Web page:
Scoreboard Ranking: 2.5 out of 4
The USMA does so well to honor their past and it can be seen from the moment you arrive with the exterior bronze mural. The opening atrium features a display case for Don Holleder and then another case is located at the far end for Black Knights hockey. Aside from a few trophies, there are plenty of awards in honor of fallen heroes that played for the program. Reality sets in that these boys are not your standard college hockey players. Up a level in the concourse, there are plenty of old pictures on the walls. One of the hallways features a long line of plaques for “The Team Captain”. Each year’s athletic team captains are represented and these go back to the early 1900s. Inside the rink, black banners hanging down from the ceiling include one for the 2007-2008 regular season championship, numerous Coach of the Year ones for members of the Riley family, plus three retired numbers.
Displays Ranking: 4.5 out of 6
Parking is free, while the tickets go by a flex system as an initial news release said when they went on sale that seats would range from $12 to $40 (the latter probably being for the Air Force game). The game that I went to was a Saturday Night contest against AIC and it was the last home game of the season. Bleacher seats went for $18, while the chairbacks cost $25. That is the most expensive ticket as far as eastern league members go, though this may not be the norm as other games are likely cheaper. Food prices are ok as a Burger is $5 and a Cheesesteak is $7, however a cold soft drink costs $4.
Cost Ranking: 7 out of 8
There was a good crowd on hand as about 80% of the rink was filled, leading to an attendance nearing 2,000. This is typical for most games and Army is one of the top drawing teams in the league (along with Air Force and RIT). Within the context of all NCAA Division I teams, they rank in the bottom half for attendance.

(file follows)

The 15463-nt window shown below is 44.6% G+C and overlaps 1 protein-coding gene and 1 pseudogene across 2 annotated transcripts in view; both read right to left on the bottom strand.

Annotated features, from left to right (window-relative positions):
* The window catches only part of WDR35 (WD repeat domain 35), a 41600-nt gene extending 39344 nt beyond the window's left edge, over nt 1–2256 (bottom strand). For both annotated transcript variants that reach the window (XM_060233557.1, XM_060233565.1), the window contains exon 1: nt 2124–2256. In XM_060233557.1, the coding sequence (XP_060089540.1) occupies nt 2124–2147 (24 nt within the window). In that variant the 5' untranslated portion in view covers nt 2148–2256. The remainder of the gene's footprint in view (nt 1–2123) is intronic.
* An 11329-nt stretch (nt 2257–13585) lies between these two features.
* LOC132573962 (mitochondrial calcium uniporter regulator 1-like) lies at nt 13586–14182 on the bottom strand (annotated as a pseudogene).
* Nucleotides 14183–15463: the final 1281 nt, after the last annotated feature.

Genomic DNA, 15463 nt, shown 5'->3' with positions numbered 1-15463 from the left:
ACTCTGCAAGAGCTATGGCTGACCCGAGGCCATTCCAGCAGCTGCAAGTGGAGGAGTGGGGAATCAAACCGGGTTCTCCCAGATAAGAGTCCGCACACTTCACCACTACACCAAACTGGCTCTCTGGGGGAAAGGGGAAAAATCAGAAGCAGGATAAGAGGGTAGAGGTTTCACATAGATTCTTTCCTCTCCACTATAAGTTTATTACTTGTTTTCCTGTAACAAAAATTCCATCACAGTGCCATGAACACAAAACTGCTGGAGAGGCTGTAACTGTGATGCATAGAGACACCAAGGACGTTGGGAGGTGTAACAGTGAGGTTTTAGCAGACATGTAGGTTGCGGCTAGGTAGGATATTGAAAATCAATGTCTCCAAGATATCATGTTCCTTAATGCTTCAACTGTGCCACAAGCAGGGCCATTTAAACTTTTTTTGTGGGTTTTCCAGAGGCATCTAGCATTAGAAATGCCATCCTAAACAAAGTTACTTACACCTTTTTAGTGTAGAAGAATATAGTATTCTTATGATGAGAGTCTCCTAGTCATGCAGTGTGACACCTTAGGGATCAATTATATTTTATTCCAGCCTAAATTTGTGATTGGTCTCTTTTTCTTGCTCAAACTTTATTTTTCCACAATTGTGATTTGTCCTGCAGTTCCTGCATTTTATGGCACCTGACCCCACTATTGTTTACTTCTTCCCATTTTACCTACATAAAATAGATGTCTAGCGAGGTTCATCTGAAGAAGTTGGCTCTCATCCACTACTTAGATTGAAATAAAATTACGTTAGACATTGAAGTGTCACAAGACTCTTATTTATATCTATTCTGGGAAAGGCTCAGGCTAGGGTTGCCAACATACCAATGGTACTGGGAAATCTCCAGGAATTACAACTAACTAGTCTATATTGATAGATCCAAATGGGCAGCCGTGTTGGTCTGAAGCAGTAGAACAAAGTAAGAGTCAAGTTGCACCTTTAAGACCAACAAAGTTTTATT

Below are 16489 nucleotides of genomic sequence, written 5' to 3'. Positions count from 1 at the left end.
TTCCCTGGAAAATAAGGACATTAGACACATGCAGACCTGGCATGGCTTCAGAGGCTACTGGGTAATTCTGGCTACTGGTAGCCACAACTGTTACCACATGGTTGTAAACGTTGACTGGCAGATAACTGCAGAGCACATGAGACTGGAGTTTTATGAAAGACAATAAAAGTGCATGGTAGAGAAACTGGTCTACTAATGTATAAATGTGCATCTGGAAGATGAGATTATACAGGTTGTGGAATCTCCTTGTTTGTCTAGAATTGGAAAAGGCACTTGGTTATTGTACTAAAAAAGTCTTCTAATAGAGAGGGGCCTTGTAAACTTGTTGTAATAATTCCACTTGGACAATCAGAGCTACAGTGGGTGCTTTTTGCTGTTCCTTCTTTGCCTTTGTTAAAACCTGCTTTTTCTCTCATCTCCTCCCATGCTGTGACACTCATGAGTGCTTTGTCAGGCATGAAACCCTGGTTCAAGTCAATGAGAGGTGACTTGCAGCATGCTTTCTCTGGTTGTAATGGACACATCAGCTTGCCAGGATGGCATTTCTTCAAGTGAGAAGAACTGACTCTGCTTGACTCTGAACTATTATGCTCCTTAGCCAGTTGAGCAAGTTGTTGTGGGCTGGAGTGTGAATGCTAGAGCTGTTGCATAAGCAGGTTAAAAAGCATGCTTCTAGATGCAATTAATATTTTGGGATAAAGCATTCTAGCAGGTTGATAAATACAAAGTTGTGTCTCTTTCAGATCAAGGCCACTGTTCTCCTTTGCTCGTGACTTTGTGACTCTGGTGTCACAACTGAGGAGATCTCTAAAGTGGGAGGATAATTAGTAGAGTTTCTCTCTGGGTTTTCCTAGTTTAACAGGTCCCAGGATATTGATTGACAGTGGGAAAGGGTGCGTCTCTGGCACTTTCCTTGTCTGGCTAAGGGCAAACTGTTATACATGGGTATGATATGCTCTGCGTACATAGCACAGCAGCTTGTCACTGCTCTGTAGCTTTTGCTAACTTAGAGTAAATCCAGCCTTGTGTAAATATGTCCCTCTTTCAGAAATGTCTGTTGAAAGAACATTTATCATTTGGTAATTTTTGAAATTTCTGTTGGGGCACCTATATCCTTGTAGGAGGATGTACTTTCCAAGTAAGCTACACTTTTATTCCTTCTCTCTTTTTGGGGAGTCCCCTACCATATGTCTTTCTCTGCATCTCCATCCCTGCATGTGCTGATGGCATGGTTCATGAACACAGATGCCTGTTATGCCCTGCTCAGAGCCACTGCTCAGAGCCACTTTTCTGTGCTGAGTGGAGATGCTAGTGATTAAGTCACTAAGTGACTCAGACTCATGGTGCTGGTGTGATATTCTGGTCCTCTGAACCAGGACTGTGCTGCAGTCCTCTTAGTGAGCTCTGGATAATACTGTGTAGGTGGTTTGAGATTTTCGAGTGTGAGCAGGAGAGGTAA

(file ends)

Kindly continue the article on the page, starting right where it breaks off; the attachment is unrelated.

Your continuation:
Fan Support Ranking: 4.5 out of 8
Tate Rink had a decent atmosphere thanks to the fans as they responded well to the game. There were plenty of “ooohhh’s” throughout and a few times a “Let’s Go Army” chant would break out. When a goal was scored, it got loud and the following applause was extended. There is no pep band, so between-whistle music was of the pop variety.
Atmosphere Ranking: 8.5 out of 14
Army has an amazing coaching legacy as a member of the Riley family has led the team since 1950. That’s 70 years! First, it was legendary Jack Riley, then it was his son Rob and now it is his other son Brian, who took over in 2004….The Black Knights have an annual game against Canada’s Royal Military College…..Senior Day festivities included the playing of the Alma Mater at the end of the game. Their opponents showed great respect by remaining on the ice and tapping their sticks in salute as well.
After a 1-1 opening period, AIC took over in the second as a pair of goals four minutes apart gave them a comfortable lead. Army had the puck in the Yellow Jackets’ end for most of the third, but they couldn’t get one past Zack Skog and an empty netter provided the 4-1 final. Army’s Mason Krueger had their lone goal.